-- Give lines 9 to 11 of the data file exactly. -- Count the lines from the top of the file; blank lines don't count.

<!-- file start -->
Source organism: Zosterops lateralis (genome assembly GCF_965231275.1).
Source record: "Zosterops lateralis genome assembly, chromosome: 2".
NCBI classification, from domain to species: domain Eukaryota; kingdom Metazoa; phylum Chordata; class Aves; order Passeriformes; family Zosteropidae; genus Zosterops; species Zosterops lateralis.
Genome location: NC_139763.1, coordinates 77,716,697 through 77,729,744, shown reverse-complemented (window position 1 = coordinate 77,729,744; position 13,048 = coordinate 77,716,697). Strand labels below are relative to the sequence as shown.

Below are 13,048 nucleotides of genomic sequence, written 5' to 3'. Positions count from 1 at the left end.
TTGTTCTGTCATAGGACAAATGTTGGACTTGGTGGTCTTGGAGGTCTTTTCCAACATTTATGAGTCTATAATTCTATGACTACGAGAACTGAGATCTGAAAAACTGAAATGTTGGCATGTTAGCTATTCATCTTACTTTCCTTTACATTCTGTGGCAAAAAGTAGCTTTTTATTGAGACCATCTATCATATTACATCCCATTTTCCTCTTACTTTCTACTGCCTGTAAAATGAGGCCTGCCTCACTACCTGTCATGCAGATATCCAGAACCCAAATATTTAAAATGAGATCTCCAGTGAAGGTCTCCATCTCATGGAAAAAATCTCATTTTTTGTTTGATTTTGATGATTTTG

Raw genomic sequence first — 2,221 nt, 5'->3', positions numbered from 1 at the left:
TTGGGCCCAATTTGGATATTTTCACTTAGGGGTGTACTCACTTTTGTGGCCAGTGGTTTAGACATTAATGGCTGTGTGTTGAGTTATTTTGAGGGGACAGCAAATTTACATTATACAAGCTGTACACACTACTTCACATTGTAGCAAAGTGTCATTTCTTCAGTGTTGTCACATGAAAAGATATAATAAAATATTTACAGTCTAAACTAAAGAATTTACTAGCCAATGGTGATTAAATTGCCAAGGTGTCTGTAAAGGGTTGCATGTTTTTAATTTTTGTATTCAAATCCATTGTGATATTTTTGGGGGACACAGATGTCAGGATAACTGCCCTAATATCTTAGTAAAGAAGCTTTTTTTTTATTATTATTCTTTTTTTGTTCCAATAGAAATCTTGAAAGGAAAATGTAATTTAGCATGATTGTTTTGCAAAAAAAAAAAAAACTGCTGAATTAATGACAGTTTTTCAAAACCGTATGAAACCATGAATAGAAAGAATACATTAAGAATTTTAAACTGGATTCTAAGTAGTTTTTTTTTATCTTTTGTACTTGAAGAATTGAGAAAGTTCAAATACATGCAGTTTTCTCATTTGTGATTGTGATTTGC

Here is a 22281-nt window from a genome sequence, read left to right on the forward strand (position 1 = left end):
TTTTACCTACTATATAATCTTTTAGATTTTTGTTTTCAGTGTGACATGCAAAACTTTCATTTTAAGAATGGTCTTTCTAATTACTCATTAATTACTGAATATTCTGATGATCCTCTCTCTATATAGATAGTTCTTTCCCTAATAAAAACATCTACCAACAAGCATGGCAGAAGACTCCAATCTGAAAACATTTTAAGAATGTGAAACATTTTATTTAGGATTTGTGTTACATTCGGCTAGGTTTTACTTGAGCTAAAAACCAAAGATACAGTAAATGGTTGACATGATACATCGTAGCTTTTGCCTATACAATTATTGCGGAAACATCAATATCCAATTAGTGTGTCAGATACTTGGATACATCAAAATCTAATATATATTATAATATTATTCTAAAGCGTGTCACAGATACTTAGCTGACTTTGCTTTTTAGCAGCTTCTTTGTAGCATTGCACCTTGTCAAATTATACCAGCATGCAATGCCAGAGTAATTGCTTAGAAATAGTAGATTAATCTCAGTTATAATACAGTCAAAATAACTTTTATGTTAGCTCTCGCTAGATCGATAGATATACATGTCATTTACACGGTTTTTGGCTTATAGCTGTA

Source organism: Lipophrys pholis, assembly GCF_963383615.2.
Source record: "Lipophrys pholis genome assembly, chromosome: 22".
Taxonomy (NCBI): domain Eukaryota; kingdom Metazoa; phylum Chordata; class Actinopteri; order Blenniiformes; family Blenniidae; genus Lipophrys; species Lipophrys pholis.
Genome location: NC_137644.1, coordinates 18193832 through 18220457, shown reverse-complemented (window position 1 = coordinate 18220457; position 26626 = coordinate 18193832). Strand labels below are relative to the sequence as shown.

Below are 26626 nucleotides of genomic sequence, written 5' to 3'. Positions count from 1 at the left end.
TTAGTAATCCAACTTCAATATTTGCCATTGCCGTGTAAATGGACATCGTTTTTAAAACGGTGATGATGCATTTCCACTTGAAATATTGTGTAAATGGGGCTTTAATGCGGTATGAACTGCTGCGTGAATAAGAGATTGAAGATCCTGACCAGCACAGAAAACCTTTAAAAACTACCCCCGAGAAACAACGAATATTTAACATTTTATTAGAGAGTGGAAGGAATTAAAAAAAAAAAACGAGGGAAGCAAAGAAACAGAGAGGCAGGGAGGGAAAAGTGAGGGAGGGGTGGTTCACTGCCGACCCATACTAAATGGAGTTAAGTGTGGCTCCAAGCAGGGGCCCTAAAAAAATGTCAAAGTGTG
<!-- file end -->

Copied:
Here is a 22281-nt window from a genome sequence, read left to right on the forward strand (position 1 = left end):
TTTTACCTACTATATAATCTTTTAGATTTTTGTTTTCAGTGTGACATGCAAAACTTTCATTTTAAGAATGGTCTTTCTAATTACTCATTAATTACTGAATATTCTGATGATCCTCTCTCTATATAGATAGTTCTTTCCCTAATAAAAACATCTACCAACAAGCATGGCAGAAGACTCCAATCTGAAAACATTTTAAGAATGTGAAACATTTTATTTAGGATTTGTGTTACATTCGGCTAGGTTTTACTTGAGCTAAAAACCAAAGATACAGTAAATGGTTGACATGATACATCGTAGCTTTTGCCTATACAATTATTGCGGAAACATCAATATCCAATTAGTGTGTCAGATACTTGGATACATCAAAATCTAATATATATTATAATATTATTCTAAAGCGTGTCACAGATACTTAGCTGACTTTGCTTTTTAGCAGCTTCTTTGTAGCATTGCACCTTGTCAAATTATACCAGCATGCAATGCCAGAGTAATTGCTTAGAAATAGTAGATTAATCTCAGTTATAATACAGTCAAAATAACTTTTATGTTAGCTCTCGCTAGATCGATAGATATACATGTCATTTACACGGTTTTTGGCTTATAGCTGTA

Source organism: Lipophrys pholis, assembly GCF_963383615.2.